Jolicoeur #067133 v. Minor et al

Filing 86

ORDER: Plaintiff's "Motion Joinder of Claims and Remedies" (doc. 41 ) is denied. Plaintiff's "Motion to Join Parties under Rule 19(a)" (doc. 42 ) is denied. Plaintiff's Motion to Appoint Counsel (doc. 68 ) is d enied. Plaintiff's Motion to Compel Production of Documents (doc. 74 ) is denied. Plaintiff's "Motion for Waiver of Copy Fees" (doc. 80 ) is denied. Plaintiff's Motion for Court Order (doc. 72 ) is denied. Signed by Magistrate Judge John Z Boyle on 4/16/18. (EJA)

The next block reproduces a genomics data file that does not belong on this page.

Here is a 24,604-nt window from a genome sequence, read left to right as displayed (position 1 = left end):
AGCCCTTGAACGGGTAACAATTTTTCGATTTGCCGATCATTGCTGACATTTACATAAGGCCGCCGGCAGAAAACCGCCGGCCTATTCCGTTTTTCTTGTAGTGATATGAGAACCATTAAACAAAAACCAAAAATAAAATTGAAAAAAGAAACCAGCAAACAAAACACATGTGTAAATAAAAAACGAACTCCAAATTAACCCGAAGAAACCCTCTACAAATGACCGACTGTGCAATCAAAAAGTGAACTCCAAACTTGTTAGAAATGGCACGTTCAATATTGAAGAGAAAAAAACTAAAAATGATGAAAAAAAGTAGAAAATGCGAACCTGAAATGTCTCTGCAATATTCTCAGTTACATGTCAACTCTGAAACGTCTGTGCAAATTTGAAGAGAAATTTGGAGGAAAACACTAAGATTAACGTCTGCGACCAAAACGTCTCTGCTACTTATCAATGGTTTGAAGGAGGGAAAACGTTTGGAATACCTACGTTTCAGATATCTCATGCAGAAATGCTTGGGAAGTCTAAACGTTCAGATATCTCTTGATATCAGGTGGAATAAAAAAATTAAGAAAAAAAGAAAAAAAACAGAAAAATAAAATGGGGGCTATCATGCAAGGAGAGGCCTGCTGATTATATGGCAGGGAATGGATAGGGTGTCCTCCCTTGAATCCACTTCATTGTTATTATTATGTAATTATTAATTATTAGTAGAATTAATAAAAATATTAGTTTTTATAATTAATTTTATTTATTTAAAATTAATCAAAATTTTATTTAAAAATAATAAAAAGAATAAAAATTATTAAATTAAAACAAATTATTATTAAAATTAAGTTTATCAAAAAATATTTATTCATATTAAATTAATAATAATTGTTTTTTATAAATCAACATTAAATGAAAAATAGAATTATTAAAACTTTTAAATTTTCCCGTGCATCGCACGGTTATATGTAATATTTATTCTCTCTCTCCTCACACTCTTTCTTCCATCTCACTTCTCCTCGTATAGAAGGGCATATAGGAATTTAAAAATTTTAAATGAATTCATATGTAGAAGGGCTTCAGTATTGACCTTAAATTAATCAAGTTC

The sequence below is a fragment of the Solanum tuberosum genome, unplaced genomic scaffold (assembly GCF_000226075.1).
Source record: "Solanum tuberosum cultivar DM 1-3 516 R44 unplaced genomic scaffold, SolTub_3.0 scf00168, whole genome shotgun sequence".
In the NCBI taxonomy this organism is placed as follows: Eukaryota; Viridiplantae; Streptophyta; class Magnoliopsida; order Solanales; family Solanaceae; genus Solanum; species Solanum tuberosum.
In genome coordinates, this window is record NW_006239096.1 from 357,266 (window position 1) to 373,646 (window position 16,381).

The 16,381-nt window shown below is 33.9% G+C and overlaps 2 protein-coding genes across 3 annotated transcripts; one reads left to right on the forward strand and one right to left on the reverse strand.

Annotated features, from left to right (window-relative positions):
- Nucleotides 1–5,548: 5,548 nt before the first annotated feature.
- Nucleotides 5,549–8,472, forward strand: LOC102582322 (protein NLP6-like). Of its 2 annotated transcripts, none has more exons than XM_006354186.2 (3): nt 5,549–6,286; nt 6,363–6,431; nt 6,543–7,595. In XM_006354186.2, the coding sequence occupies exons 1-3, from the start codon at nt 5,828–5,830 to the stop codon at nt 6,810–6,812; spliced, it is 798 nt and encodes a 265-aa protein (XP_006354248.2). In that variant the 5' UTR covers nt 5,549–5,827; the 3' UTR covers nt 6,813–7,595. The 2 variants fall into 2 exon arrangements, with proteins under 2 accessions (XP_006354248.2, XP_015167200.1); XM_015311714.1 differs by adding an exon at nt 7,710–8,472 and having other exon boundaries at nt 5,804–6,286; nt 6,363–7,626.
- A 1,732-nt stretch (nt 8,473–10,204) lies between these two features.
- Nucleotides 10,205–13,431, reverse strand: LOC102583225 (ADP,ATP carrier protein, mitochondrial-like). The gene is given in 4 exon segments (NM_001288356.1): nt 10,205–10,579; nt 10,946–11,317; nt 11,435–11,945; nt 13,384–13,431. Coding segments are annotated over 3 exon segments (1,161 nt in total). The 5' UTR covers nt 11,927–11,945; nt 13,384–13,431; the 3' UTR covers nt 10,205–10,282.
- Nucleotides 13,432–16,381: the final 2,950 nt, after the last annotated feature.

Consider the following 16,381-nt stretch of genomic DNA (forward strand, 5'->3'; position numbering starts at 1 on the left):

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1 WO 2 3 4 5 6 IN THE UNITED STATES DISTRICT COURT 7 FOR THE DISTRICT OF ARIZONA 8 9 John Sherman Jolicoeur, Plaintiff, 10 11 AMENDED ORDER v. 12 No. CV-17-00930-PHX-SPL (JZB) L. Minor, et al., 13 Defendants. 14 15 16 Pending before the Court are several motions from Plaintiff John Sherman 17 Jolicoeur, including: (1) “Motion Joinder of Claims and Remedies” (doc. 41); (2) Motion 18 to Join Parties under Rule 19(a) (doc. 42); (3) Motion to Appoint Counsel (doc. 68); 19 (4) Motion for Court Order (doc. 72); (5) Motion to Compel Production of Documents 20 (doc. 74); and (6) Motion for Waiver of Copy Fees (doc. 80). The Court will address each 21 motion below. 22 I. Background. 23 On March 29, 2017, Plaintiff filed a pro se Civil Rights Complaint. (Doc. 1.) In 24 the Court’s June 22, 2017 Screening Order (doc. 7), the Court provided the following 25 summary of Plaintiff’s claims, relevant to his pending motions: 26 27 28 Plaintiff alleges that he suffers from intervertebral disc disorders and that from September 7, 2016, to January 18, 2017, he experienced multiples lapses and irregularities in the provision of his prescribed pain medications, gabapentin and Roboxin. (Doc. 1 at 6.) Plaintiff also alleges that the lapses in medication that occurred in September 2016 resulted in the 1 discontinuation of his gabapentin prescription. (Id.) . . . 2 Plaintiff alleges that his medical treatment violated the terms of the settlement agreement in Parsons v. Ryan [CV 12-00601-PHX-DJH (DKD)], and that Defendants Ryan and Pratt, as signatories to that agreement, are therefore liable for his constitutional injuries. (Id. at 13-14.) Plaintiff further alleges that Defendant Ryan has adopted a policy prohibiting inmates from appealing denials of their medical grievances to Ryan. (Id.) Now, Plaintiff claims, prisoners are forced to seek remedies for conduct that violates the Parsons agreement “from the very medical administration and staffing of medical who are the causes of those violations.” (Id. at 14.) 3 4 5 6 7 8 (Doc. 7 at 3-4 (footnotes omitted).) The Court screened the Complaint and found that Plaintiff’s claim against Defendant Pratt is too vague and conclusory to state a claim. Plaintiff alleges that Pratt was required to ensure that Plaintiff’s medications were either transferred to the Buckley Unit when Plaintiff was “or otherwise provided at the receiving prison without interruption.” However, Plaintiff does not allege any facts to show that Pratt knew that Plaintiff was going to be transferred or knew about any resulting lapses in Plaintiff’s medications. Accordingly, Plaintiff has failed to state a claim for relief against Defendant Pratt, and this Defendant will be dismissed without prejudice. 9 10 11 12 13 14 (Id. at 9.) 15 II. Motion Joinder of Claims and Remedies. 16 On December 11, 2017, Plaintiff filed his “Motion Joinder of Claims and 17 Remedies of [Parsons v. Ryan] CV12-00601-PHX-DJH (DKD) and [Jolicoeur v. L. 18 Minor] CV 17-00930-PHX-PGR (JZB) Rule 18(a)(b).” (Doc. 41.) Plaintiff asserts that he 19 is “a member of Parsons v. Ryan class action civil case[,]” and therefore the settlement 20 agreement reached there applies to this action. (Id. at 2.) In his Motion, Plaintiff asserts 21 no new claims. “A party asserting a claim, counterclaim, crossclaim, or third-party claim 22 may join, as independent or alternative claims, as many claims as it has against an 23 opposing party.” Fed. R. Civ. P. 18(a). 24 Plaintiff’s Motion is not the model of clarity, but Plaintiff appears to seek 25 consolidation of this action with Parsons v. Ryan, CV12-00601-PHX-DJH (DKD). 26 Plaintiff’s intention is apparent for several reasons: (1) Plaintiff has asserted no new 27 claims; (2) Plaintiff’s Motion includes the case numbers of this action and of Parsons, 28 (3) Plaintiff alleges he is a member of the Parsons class, and notes that Defendant Ryan -2- 1 and Mr. Pratt are defendants in Parsons; (4) Plaintiff alleges that both actions involve the 2 same questions of fact; and (5) Plaintiff alleges that “Defendant Ryan delayed three years 3 after signing Parsons v. Ryan settlement agreement and one year after this Plaintiff’s 4 transfer on 9/7/2016, for Defendant Ryan to affect a policy revision to ensure inmates are 5 transferred with [their] chronic pain medications.” (Id. at 10.) 6 Each of the above listed facts indicates that Plaintiff does not intend to join 7 independent or alternative claims to this action under Rule 18, but rather to consolidate 8 this action with Parsons. Accordingly, the Court will treat Plaintiff’s Motion Joinder of 9 Claims and Remedies as a Motion to Consolidate. Woods v. Carey, 525 F.3d 886, 890 10 (9th Cir. 2008) (directing the district court to treat as a motion to amend a second habeas 11 corpus petition filed while the first petition was pending) (citing United States v. Seesing, 12 234 F.3d 456, 462 (9th Cir. 2001) (“Pro se complaints and motions from prisoners are to 13 be liberally construed.”)). 14 A. 15 Federal Rule of Civil Procedure 42(a) provides that “[i]f actions before the court 16 involve a common question of law or fact, the court may . . . (2) consolidate the 17 actions. . . .” Fed. R. Civ. P. 42(a). “[C]onsolidation is permitted as a matter of 18 convenience and economy in administration[,]” and “district courts enjoy substantial 19 discretion in deciding whether and to what extent to consolidate cases.” Hall v. Hall, 138 20 S. Ct. 1118, 1127 & 1131 (2018). But the existence of a common question alone does not 21 guarantee consolidation. See Robert Kubicek Architects & Assocs., Inc. v. Bosley, No. 22 CV-11-02112-PHX-DGC, 2012 WL 6554396, at *8 (D. Ariz. Dec. 14, 2012) (finding 23 consolidation was not proper because the two actions were at different stages of 24 litigation, and consolidation “would create substantial inconvenience and delay.”). Legal Standard. 25 In determining whether consolidation is appropriate, a court “must balance the 26 interest of judicial convenience against the potential for delay, confusion and prejudice 27 that may result from such consolidation.” Bank of Montreal v. Eagle Assoc., 117 F.R.D. 28 530, 532 (S.D.N.Y. 1987) (citing Katz v. Realty Equities Corp., 521 F.2d 1354, 1362 (2d -3- 1 Cir. 1975)); see also, Kubicek Architects & Assocs., 2012 WL 6554396 at *8. Factors 2 such as differing trial dates or stages of discovery usually weigh against consolidation. 3 Charles Alan Wright & Arthur R. Miller, Federal Practice and Procedure § 2383 (1995). 4 The moving party bears the burden of proof on a motion for consolidation. 5 See, e.g., In Re Repetitive Stress Injury Litig., 11 F.3d 368, 373 (2d Cir. 1993); In re 6 Consol. Parlodel Litig., 182 F.R.D. at 444. 7 B. 8 Plaintiff argues that consolidation is appropriate in this instance because there is a 9 commonality of circumstances between the class action plaintiffs in Parsons and himself. 10 11 12 13 14 15 16 17 18 19 Discussion. Specifically, he states: [W]hat all Plaintiffs of Parsons v. Ryan and Plaintiff Jolicoeur have in common is the stipulations and settle[ment] agreement afforded prisoners in Parsons v. Ryan. . . Moreover, Plaintiffs have in common is their alleged exposure, as a result of specified statewide ADC Grievance Policy and Practices that govern the overall conditions of healthcare services of inmates in confinement with medical personnel who are the cause of harm to inmates with a substantial continual risk of serious future harm to which the Defendants are allegedly deliberately indifferent. . . Defendant Ryan agreed to affect medical healthcare changes in Parsons v. Ryan settlement agreement measures, yet, made a grievance policy that every inmate must address their administrative remedies with the people who are the very cause of those healthcare violations. In Plaintiff Jolicoeur’s case all administrative remedies of protection from suffering needlessly failed Plaintiff. (Doc. 51 at 8.) 20 But, as noted by Defendants, Parsons and this action are entirely distinct and do 21 not involve a common question of law or fact. (See Doc. 47 at 4.) Parsons is a class 22 action dating back nearly six years ago, involving more than 33,000 inmates, having 23 reached a settlement, and having been in the monitoring phase for nearly three years. This 24 action is not a class action, is in the early litigation stage, is “narrowly tailored to 25 Plaintiff’s specific clinical presentation, symptomology, medical history, comorbidities, 26 diagnoses, etc.” (Id. at 4-5.) 27 Consolidation of these actions is not convenient and will not result in economy in 28 the judicial administration. The stages and nature of the actions are so widely disparate -4- 1 that consolidation is almost certain to cause prejudice to the parties in both actions, as 2 well as substantial delays, confusion, and inconvenience. Additionally, because the stages 3 and the nature of the actions are so disparate, there is no obvious benefit to the parties of 4 either action. 5 What is more, there is little concern that the actions may have inconsistent results. 6 First, in Parsons, no verdict was issued because the action was settled. Second, Plaintiff’s 7 claims against Defendant Ryan and Mr. Pratt are based on facts that took place after the 8 settlement agreement in Parsons was signed. Parsons as a class action allows for 9 differences in the ultimate determination of class members’ claims owing to their own 10 unique sets of facts. 11 In sum, any judicial resources potentially saved by consolidating the cases at this 12 stage do not outweigh the almost certain prejudice and confusion that consolidation 13 would cause. Accordingly, the Court will deny Plaintiff’s Motion to Consolidate. 14 III. 15 16 Motion to Join Parties. On December 11, 2017, Plaintiff submitted his “Motion to Join Parties Rule 19(a).” (Doc. 42.) 17 A. 18 Under Rule 19, a “required” party must be joined if feasible. A person or entity is 19 a “required” party if he is subject to service of process, his joinder will not deprive the 20 court of subject-matter jurisdiction, and at least one of the following conditions is met: 21 22 23 24 25 26 27 28 Under Rule 19. (A) in that person’s absence, the court cannot accord complete relief among existing parties; or (B) that person claims an interest relating to the subject of the action and is so situated that disposing of the action in the person’s absence may: (i) as a practical matter impair or impede the person’s ability to protect the interest; or (ii) leave an existing party subject to a substantial risk of incurring double, multiple, or otherwise inconsistent obligations because of the interest. Fed. R. Civ. P. 19(a); see also Webb v. City of Tempe, No. CV-16-03136-PHX-DGC, -5- 1 2017 WL 1233827, at *2 (D. Ariz. Apr. 4, 2017). 2 Plaintiff’s Motion seeks to join Richard Pratt as a Defendant under Federal Rule of 3 Civil Procedure 19(a). (Id. at 1.) But Plaintiff makes no argument that Mr. Pratt is a 4 required party. (See Docs. 42, 50). Instead, Plaintiff states that Mr. Pratt “was completely 5 aware that inmates were transferred . . . without Medications as of 10/9/2014[,]” and that 6 Mr. Pratt knew that such transfers were a “risk of harm to inmate health” because he was 7 a signatory to the Parsons settlement. (Doc. 50 at 2.) 8 9 Plaintiff fails to show that Mr. Pratt is a required party. Accordingly, Plaintiff’s Motion under Rule 19 will be denied. 10 B. 11 After close review of Plaintiff’s briefing, the Court finds that Plaintiff’s Motion 12 (doc. 42) more closely resembles a request to amend his Complaint to add Mr. Pratt as a 13 Defendant. Indeed, Defendants, in their response, treat Plaintiff’s Motion as such. 14 (Doc. 46 at 3 n.2). Under Rule 15 and Rule 20. 15 When a party seeks to amend a pleading, Rule 15 of the Federal Rules of Civil 16 Procedure is generally applicable, even where a party seeks to amend to add new parties. 17 Because Rule 20 also regulates whether parties may be joined, however, the court must 18 consider whether the proposed amended pleading to add parties meets the requirements 19 of both Rules 15 and 20. See Desert Empire Bank v. Ins. Co. of N. Am., 623 F.2d 1371, 20 1374 (9th Cir. 1980); Hinson v. Norwest Fin. S. Carolina, Inc., 239 F.3d 611, 618 (4th 21 Cir. 2001) (stating that a “court determining whether to grant a motion to amend to join 22 additional plaintiffs must consider both the general principles of amendment provided by 23 Rule 15(a) and also the more specific joinder provisions of Rule 20(a).”) (citing Desert 24 Empire Bank, 623 F.2d at 1374). 25 “In exercising the discretion provided by Rules 15 and 20, courts have shown a 26 strong liberality in allowing parties to amend their pleadings when such amendments 27 have satisfied the explicit requirements of the rules.” Desert Empire Bank, 623 F.2d at 28 1375-76. But the Court should consider the following factors in determining whether a -6- 1 motion to amend should be granted: (1) whether the pleading at issue has been previously 2 amended, (2) futility of the amendment, (3) bad faith, (4) undue delay, and (5) prejudice 3 to the opposing party. Forman v. Davis, 371 U.S. 178, 182 (1962); see also Texaco, Inc. 4 v. Ponsoldt, 939 F.2d 794, 798 (9th Cir. 1991); W. Shoshone Nat’l Council v. Molini, 951 5 F.2d 200, 204 (9th Cir. 1991). “Generally, this determination should be performed with 6 all inferences in favor of granting the motion.” Griggs v. Pace Am. Group, Inc., 170 F.3d 7 877, 880 (9th Cir. 1999) (citing DCD Programs, Ltd. v. Leighton, 833 F.2d 183, 186 (9th 8 Cir. 1987)). 9 Rule 8(a) of the Federal Rules of Civil Procedure provides that to state a claim for 10 relief, a complaint must contain (1) “a short and plain statement of the grounds for the 11 court’s jurisdiction,” (2) “a short and plain statement of the claim showing that the 12 pleader is entitled to relief,” and (3) “a demand for the relief sought.” The complaint also 13 must contain “sufficient factual matter, accepted as true, to ‘state a claim to relief that is 14 plausible on its face.’” Ashcroft v. Iqbal, 556 U.S. 662, 678 (2009) (quoting Bell Atl. 15 Corp. v. Twombly, 550 U.S. 544, 570 (2007)). A claim has facial plausibility when “the 16 plaintiff pleads factual content that allows the court to draw the reasonable inference that 17 the defendant is liable for the misconduct alleged.” Id. (citing Twombly, 550 U.S. at 556). 18 “Where a complaint pleads facts that are ‘merely consistent with’ a defendant’s liability, 19 it stops short of the line between possibility and plausibility of entitlement to relief.” Id. 20 (quoting Twombly, 550 U.S. at 557) (internal quotation marks omitted). “Threadbare 21 recitals of the elements of a cause of action, supported by mere conclusory statements, do 22 not suffice.” Id. In reviewing a complaint for failure to state a claim, the Court must 23 “accept as true all well-pleaded allegations of material fact, and construe them in the light 24 most favorable to the non-moving party.” Daniels-Hall v. Nat’l Educ. Ass’n, 629 F.3d 25 992, 998 (9th Cir. 2010). But the Court does not have to accept as true “allegations that 26 are merely conclusory, unwarranted deductions of fact, or unreasonable inferences.” Id. 27 “Under Section 1983, supervisory officials are not liable for actions of 28 subordinates on any theory of vicarious liability.” Hansen v. Black, 885 F.2d 642, 645-46 -7- 1 (9th Cir.1989). In order for a supervisor to be liable for the actions of his employees, 2 there must be “either (1) his or her personal involvement in the constitutional deprivation, 3 or (2) a sufficient causal connection between the supervisor’s wrongful conduct and the 4 constitutional violation.” Id. at 646. Thus, “a plaintiff must plead that each government- 5 official defendant, through the official’s own individual actions, has violated the 6 constitution.” Iqbal, 556 U.S. at 675. 7 Here, Defendants oppose Plaintiff’s Motion to add Richard Pratt as futile because 8 the amendments would be subject to dismissal for failure to state a claim. (Doc. 46 at 7.) 9 The Court agrees. 10 Plaintiff’s claim against Mr. Pratt does not allege facts sufficient to make the claim 11 plausible. In his original Complaint, Plaintiff included Mr. Pratt as a named defendant. 12 (Doc. 1 at 14.) But the Court dismissed Mr. Pratt, without prejudice, because Plaintiff’s 13 claim against Mr. Pratt was “too vague and conclusory to state a claim.” (Doc. 7 at 9.) 14 Specifically, the Court found that “Plaintiff [did] not allege any facts to show that Pratt 15 knew that Plaintiff was going to be transferred or knew about any resulting lapses in 16 Plaintiff’s medications.” (Id.) 17 Plaintiff’s new claim against Mr. Pratt suffers from the same fatal flaw. 18 Specifically, Plaintiff fails to provide sufficient facts to support his claim against 19 Mr. Pratt. Plaintiff does not explain how Mr. Pratt is personally involved in provision of 20 Plaintiff’s medical care and treatment, nor how or why Mr. Pratt was “fully aware” that 21 “measure #35” was violated in September 2016 during Plaintiff’s specific unit transfer. 22 Plaintiff does not allege that Mr. Pratt was aware Plaintiff was going to be transferred in 23 September 2016. 24 Indeed, Plaintiff’s entire claim against Mr. Pratt appears to be based in a theory of 25 respondeat superior liability, which is not available for § 1983 actions. See Monell v. 26 Dep’t of Soc. Servs. of City of New York, 436 U.S. 658, 691-92 (1978) (stating that § 27 1983 “cannot be easily read to impose liability vicariously on governing bodies solely on 28 the basis of the existence of an employer-employee relationship with a tortfeasor[,]” and -8- 1 “the fact that Congress did specifically provide that A’s tort became B’s liability if B 2 ‘caused’ A to subject another to a tort suggests that Congress did not intend § 1983 3 liability to attach where such causation was absent.”) 4 Plaintiff summarily states that he “is not alleging that Mr. Pratt was merely a 5 supervisor who had no idea of what was going on within the A.D.C. prison system[,]” 6 (doc. 50 at 5), but Plaintiff provides no facts evidencing that Mr. Pratt was anything 7 more. 8 Plaintiff argues that “Mr. Pratt need not have personal knowledge that Plaintiff 9 was being transferred on 9/6/2016 from one unit to another within the Arizona 10 Department of Corrections” because, as a defendant in Parsons, Mr. Pratt “already knew 11 of the risk to inmate health as inmates were being transferred without medications.” 12 (Doc. 50 at 5.) Plaintiff further argues that on December 28, 2016 emails were sent to Mr. 13 Pratt containing a description of what occurred to Plaintiff. (Id. at 4, see doc. 50-1 at 42- 14 49.) 15 Plaintiff’s arguments are not persuasive. His allegations show only that Mr. Pratt 16 had generalized knowledge that inmates had been transferred without their medications 17 and do not reasonably support an inference that Mr. Pratt had particularized knowledge 18 that Plaintiff was being transferred without his medication. In its screening Order, the 19 Court dismissed the claim against Mr. Pratt because “Plaintiff [did] not allege any facts to 20 show that Pratt knew that Plaintiff was going to be transferred or knew about any 21 resulting lapses in Plaintiff’s medications.” (Doc. 7 at 9.) The fact that Mr. Pratt is a 22 defendant in Parsons, and that he signed the settlement agreement reached in that case, 23 only supports the inference that Mr. Pratt had generalized knowledge that it was possible 24 that inmates would be transferred without their medications. But Plaintiff’s allegations 25 are insufficient to support an inference that Mr. Pratt had specific knowledge that 26 (1) Plaintiff was going to be transferred, and (2) his medications would lapse. 27 28 What is more, Plaintiff does not allege facts to show Mr. Pratt engaged in “deliberate indifference[.]”As the Court warned in its screening Order, -9- To act with deliberate indifference, a prison official must both know of and disregard an excessive risk to inmate health; the official must both be aware of facts from which the inference could be drawn that a substantial risk of serious harm exists, and he must also draw the inference. 1 2 3 4 (Doc. 7 at 8) (citations omitted.) 5 Because Plaintiff has not adequately alleged facts to support the inference that 6 Mr. Pratt knew Plaintiff was going to be transferred without his medication, it is not 7 plausible that Mr. Pratt was personally deliberately indifferent. Iqbal, 556 U.S. at 675. 8 Because Plaintiff fails to state a claim against Mr. Pratt, to the extent Plaintiff is 9 requesting to file an amended complaint adding Mr. Pratt as a defendant, the Court will 10 deny the request as futile. 11 IV. 12 13 Motion to Appoint Counsel. On March 5, 2018, Plaintiff filed his second Motion to Appoint Counsel. (Doc. 68.) The Court will deny the Motion. 14 There is no constitutional right to appointment of counsel in a civil case. Johnson 15 v. U.S. Dep’t. of Treasury, 939 F.2d 820, 824 (9th Cir. 1991). Appointment of counsel in 16 a civil rights case is required only when “exceptional circumstances” are present. Terrell 17 v. Brewer, 935 F.2d 1015, 1017 (9th Cir. 1991); see also Cano v. Taylor, 739 F.3d 1214, 18 1218 (9th Cir. 2014). To determine whether there are exceptional circumstances, the 19 Court must consider “the likelihood of success on the merits as well as the ability of the 20 petitioner to articulate his claims pro se in light of the complexity of the legal issues 21 involved.” Palmer v. Valdez, 560 F.3d 965, 970 (9th Cir. 2009) (quoting Weygandt v. 22 Look, 718 F.2d 952, 954 (9th Cir. 1983)). “Neither of these factors is dispositive and both 23 must be viewed together before reaching a decision.” Wilborn v. Escalderon, 789 F.2d 24 1328, 1331 (9th Cir. 1986); see also Cano, 739 F.3d at 1218; Palmer, 560 F.3d at 970. 25 Here, Plaintiff asserts that appointment of counsel is appropriate in this case 26 because: (1) he cannot afford counsel; (2) his imprisonment greatly limits his ability to 27 litigate; (3) he has limited knowledge of the law; (4) he does “not know how to file a 28 temporary restraining order with a preliminary injunction”; (5) he does “not want to - 10 - 1 argue or lose [his] case on legal technicalities or legal strategies”; and (6) he “should not 2 have to endure constant and worsening daily pain because of [his] inability to properly 3 file motions in this Court.” (Doc. 68 at 10.) 4 The Court finds that Plaintiff has failed to demonstrate the required exceptional 5 circumstances to warrant appointment of counsel in this case. Plaintiff has not 6 demonstrated a likelihood of success on the merits, nor has he shown that he is 7 experiencing difficulty in litigating this case because of the complexity of the issues 8 involved. See Wilborn, 789 F.2d at 1331 (“If all that was required to establish 9 successfully the complexity of the relevant issues was a demonstration of the need for 10 development of further facts, practically all cases would involve complex legal issues.”). 11 Accordingly, the Court will deny Plaintiff’s Motion to Appoint Counsel (doc. 68). 12 V. Motion to Compel. 13 A. 14 On September 13, 2017, the Court issued a Scheduling Order. (Doc. 20.) In its 15 Order, the Court emphasized the requirement of good faith consultations in discovery 16 disputes by explaining that: 17 Background. 20 [t]he parties shall not file motions concerning a discovery dispute without first seeking to resolve the matter through personal or telephonic consultation and sincere effort as required by Rule 37(a) of the Federal Rules of Civil Procedure and Rule 7.2(j) of the Local Rules of Civil Procedure. The moving party’s motion must include a statement certifying that, after in-person or telephonic consultation, and sincere efforts to do so, the parties have been unable to resolve the discovery dispute. 21 (Id. at 2.) On November 13, 2017, Plaintiff filed a Request for Production of Documents. 22 (Doc. 37.) On December 11, 2017, Defendants responded to Plaintiff’s request. 23 (Doc. 40.) On February 5, 2018, Plaintiff served Defendants with additional 24 Interrogatories and Requests for Production of Documents. (Doc. 54.) On February 10, 25 2018, Defendants received a letter from Plaintiff, which in its entirety states the 26 following: 18 19 27 28 The USM-285 form for Katrina Johnson is Docket 49 Service Executed on 01/02/18 at 4:59 pm. Filed in the U.S. District Court of Arizona on January 4th 2018. - 11 - 1 Should your office or Defendants want to talk concerning Discovery please schedule a call. 2 3 (Doc. 79-1 at 9.) On February 12, 2018, discovery closed. (Doc. 20 at 2.) On March 7, 4 2018, Defendants responded to Plaintiff’s February 5, 2018 requests. (Doc. 70.) On 5 March 14, 2018, Plaintiff filed a “Motion to Compel Production of Documents for 6 Inspection and Copy.” (Doc. 74.) 7 B. 8 District courts have broad discretion to permit or deny discovery. Hallett v. 9 Morgan, 296 F.3d 732, 751 (9th Cir. 2002). A motion to compel discovery “must include 10 a certification that the movant has in good faith conferred or attempted to confer with the 11 person or party failing to make disclosure or discovery in an effort to obtain it without 12 court action.” Fed. R. Civ. P. 37(a)(1); LRCiv 7.2(j); see also Lathan v. Ducart, No. 16- 13 15633, 2017 WL 4457198, at *1 (9th Cir. Oct. 4, 2017) (“The district court did not abuse 14 its discretion by denying [plaintiff’s] motion to compel discovery because [plaintiff] 15 failed to meet and confer with defendants.”) (citation omitted). Furthermore, Rule 37.1 of 16 the Local Rules of Civil Procedure provides that a motion to compel discovery: 17 18 Discussion. shall set forth, separately from a memorandum of law, the following in separate, distinct, numbered paragraphs: 19 (1) the question propounded, the interrogatory submitted, the designation requested or the inspection requested; 20 (2) the answer, designation or response received; and 21 (3) the reason(s) why said answer, designation or response is deficient. 22 23 LRCiv 37.1(a). 24 In this instance, Plaintiff’s Motion to Compel fails for three reasons. First, 25 Plaintiff’s Motion fails to comply with Fed. R. Civ. P. 37(a)(1) and LRCiv 7.2(j) because 26 it contains no certification that Plaintiff has conferred, or attempted to confer, with 27 Defendants to resolve the dispute regarding the requested documents. (See Doc. 74.) 28 Second, Plaintiff fails to comply with LRCiv 37.1 because Plaintiff has not attached a - 12 - 1 document setting forth in numbered paragraphs: (1) Plaintiff’s questions propounded, 2 (2) Defendant’s respective responses, and (3) Plaintiff’s reasoning as to why each 3 response is deficient. Finally, since Plaintiff fails to explain why the Defendants’ answers 4 were deficient, neither Defendants nor the Court can understand the grounds for 5 Plaintiff’s discovery dispute. Therefore, the Court will deny Plaintiff’s Motion for failure 6 to comply with the Federal and Local Rules of Civil Procedure and the Scheduling Order. 7 VI. Motion for Waiver of Copy Fees. 8 On March 23, 2018, Plaintiff filed a “Motion for Waiver of U.S. Clerk, District 9 Court Copy Fees, For Plaintiff, For Cause.” (Doc. 80.) Therein, Plaintiff alleges that, 10 while incarcerated at ASPC-Safford, Tonto Unit, he did not have access to the District 11 Court’s Local Rules. Specifically, Plaintiff states: 12 13 14 15 Plaintiff requested the local rule information from the Arizona Department of Corrections, Inmate Paralegal Assistance, and the response Plaintiff received was “unable to assist – beyond initial filing.” . . . The Local Rules of Civil Procedures are not available to this Plaintiff at the Prison library or from the Prison Paralegal and Plaintiff has no family or friend support to aid this Plaintiff. 16 (Id. at 2.) In support of his Motion, Plaintiff attaches a request dated March 15, 2018, in 17 which he asks for the “LRCiv 7.2 Book for my [] Civil Rights case.” (Id. at 8.) On March 18 16, 2018, Prison staff responded to Plaintiff’s request, stating that “[t]he Book ‘Local 19 Rules of Civil Procedure’ is not one of the books available per D.O.C. Policy 902.” (Id. at 20 9.) But listed as an available text in D.O.C. Policy 902 is the “Arizona Rules of the Court 21 – Federal[,]” which contains a copy of the District Court’s Local Rules. 22 Plaintiff has provided documentation showing that the Prison library has copies of 23 the Local Rules. Plaintiff does not allege that he is being denied access to the Prison 24 library. Accordingly, the Court finds that Plaintiff has access to the Local Rules and will 25 deny Plaintiff’s Motion.1 26 27 28 1 Additionally, the docket shows that on April 5, 2018, Plaintiff was moved from ASPC-Safford to ASPC-Lewis, Barchey Unit. (Doc. 81.) To the extent Plaintiff alleges issues with access to legal materials at the ASPC-Safford Prison Library specifically, those issues are moot. - 13 - 1 VII. Motion for Court Orders. 2 On March 12, 2018, Plaintiff filed a “Motion for Court Orders” requesting that the 3 Court order the “nonparties Interrogatories of: Ms. Corene Kendrick, Esq, CO Kayga, 4 Badge #2044, CO A. Delo Santos, Badge # 12231, CO E. Gonzales, Badge # 11756. 5 (Doc. 72 at 1-3.) 6 Rule 33 of the Federal Rules of Civil Procedure provides that “a party may serve 7 on any other party no more than 25 written interrogatories, including all discrete 8 subparts.” Fed. R. Civ. P. 33(a)(1). In his Motion, Plaintiff seeks to serve non-parties 9 with interrogatories. Plaintiff’s requests are improper and misdirected. The Court will 10 deny Plaintiff’s request. 11 IT IS ORDERED: 12 1. Plaintiff’s “Motion Joinder of Claims and Remedies” (doc. 41) is denied. 13 2. Plaintiff’s “Motion to Join Parties under Rule 19(a)” (doc. 42) is denied. 14 3. Plaintiff’s Motion to Appoint Counsel (doc. 68) is denied. 15 4. Plaintiff’s Motion to Compel Production of Documents (doc. 74) is denied. 16 5. Plaintiff’s “Motion for Waiver of Copy Fees” (doc. 80) is denied. 17 6. Plaintiff’s Motion for Court Order (doc. 72) is denied. 18 Dated this 16th day of April, 2018. 19 20 21 22 Honorable John Z. Boyle United States Magistrate Judge 23 24 25 26 27 28 - 14 -